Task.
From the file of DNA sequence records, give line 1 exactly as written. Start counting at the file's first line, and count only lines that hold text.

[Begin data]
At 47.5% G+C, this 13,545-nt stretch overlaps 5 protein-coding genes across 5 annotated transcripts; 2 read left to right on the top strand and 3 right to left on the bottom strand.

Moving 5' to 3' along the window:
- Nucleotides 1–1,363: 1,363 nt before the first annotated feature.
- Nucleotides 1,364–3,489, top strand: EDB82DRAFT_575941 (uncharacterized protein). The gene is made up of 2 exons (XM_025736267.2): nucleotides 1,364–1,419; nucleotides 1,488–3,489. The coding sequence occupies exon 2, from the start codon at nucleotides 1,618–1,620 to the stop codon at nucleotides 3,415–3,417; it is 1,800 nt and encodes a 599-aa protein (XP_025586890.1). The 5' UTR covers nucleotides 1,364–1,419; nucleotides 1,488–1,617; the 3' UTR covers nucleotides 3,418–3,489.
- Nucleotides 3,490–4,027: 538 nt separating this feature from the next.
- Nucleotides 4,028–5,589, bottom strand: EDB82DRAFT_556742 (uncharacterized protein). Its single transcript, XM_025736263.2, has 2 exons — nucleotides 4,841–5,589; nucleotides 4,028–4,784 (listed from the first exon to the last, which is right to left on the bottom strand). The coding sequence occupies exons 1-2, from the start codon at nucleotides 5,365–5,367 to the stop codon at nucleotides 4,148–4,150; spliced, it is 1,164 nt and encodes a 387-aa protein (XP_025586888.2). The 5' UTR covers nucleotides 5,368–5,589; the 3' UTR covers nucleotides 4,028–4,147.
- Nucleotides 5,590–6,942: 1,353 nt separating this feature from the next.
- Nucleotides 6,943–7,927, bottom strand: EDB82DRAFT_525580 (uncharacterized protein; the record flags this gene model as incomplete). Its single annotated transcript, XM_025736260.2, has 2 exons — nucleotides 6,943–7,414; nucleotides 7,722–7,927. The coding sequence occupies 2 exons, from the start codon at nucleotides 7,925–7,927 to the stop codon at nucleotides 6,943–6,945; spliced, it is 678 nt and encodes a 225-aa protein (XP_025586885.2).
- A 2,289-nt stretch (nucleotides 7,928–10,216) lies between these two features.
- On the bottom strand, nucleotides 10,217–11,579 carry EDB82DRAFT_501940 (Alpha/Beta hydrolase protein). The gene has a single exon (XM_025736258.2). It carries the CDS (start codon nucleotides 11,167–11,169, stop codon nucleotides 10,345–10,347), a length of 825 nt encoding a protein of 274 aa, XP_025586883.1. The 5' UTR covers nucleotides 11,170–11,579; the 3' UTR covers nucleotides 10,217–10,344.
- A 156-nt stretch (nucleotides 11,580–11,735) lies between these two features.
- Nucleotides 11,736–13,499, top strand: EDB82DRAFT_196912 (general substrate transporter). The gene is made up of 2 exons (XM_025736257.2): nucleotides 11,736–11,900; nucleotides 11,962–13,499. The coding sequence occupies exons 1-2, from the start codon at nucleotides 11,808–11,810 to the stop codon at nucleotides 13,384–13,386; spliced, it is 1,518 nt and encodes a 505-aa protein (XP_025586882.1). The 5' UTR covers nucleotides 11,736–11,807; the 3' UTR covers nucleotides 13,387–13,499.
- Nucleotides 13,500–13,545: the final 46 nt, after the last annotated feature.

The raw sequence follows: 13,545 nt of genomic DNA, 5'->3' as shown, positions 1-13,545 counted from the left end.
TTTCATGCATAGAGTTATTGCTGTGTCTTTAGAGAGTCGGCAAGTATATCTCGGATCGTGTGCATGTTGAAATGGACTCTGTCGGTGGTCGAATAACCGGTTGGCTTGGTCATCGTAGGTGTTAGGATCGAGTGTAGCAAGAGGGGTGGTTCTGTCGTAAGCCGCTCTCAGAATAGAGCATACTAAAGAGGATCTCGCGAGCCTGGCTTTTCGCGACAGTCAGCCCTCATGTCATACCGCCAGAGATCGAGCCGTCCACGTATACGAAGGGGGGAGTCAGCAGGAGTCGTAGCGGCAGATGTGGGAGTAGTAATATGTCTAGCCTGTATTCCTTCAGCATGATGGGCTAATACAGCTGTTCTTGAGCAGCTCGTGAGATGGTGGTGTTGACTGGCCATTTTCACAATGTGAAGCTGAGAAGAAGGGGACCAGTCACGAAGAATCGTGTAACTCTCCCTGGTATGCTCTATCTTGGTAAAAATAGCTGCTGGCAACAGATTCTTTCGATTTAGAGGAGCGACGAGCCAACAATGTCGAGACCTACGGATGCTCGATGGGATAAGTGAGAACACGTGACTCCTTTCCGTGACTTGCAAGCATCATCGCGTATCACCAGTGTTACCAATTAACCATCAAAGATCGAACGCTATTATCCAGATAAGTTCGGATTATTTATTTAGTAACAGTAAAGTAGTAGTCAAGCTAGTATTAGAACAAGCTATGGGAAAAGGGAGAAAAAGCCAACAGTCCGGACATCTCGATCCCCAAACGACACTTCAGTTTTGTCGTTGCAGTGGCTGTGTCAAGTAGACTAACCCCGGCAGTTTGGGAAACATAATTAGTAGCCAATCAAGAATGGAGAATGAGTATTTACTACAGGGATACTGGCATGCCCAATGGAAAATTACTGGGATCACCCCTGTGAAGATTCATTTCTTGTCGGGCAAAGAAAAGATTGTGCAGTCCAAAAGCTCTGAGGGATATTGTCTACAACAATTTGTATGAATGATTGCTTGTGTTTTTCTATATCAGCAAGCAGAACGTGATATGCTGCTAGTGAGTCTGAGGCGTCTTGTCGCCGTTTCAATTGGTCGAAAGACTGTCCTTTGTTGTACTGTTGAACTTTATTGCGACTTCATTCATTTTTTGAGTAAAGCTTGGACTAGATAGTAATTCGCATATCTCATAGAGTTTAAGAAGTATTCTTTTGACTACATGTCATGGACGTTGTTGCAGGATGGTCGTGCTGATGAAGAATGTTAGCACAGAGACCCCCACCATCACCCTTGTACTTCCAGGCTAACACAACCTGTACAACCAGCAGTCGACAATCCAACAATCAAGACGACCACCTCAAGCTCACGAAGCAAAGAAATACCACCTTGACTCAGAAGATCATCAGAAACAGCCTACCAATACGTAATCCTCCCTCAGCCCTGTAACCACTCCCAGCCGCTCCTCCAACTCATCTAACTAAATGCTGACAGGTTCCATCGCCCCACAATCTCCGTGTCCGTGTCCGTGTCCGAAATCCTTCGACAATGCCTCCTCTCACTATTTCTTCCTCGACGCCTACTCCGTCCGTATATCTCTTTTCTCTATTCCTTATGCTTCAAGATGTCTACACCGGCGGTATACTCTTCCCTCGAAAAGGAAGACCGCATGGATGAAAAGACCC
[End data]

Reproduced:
At 47.5% G+C, this 13,545-nt stretch overlaps 5 protein-coding genes across 5 annotated transcripts; 2 read left to right on the top strand and 3 right to left on the bottom strand.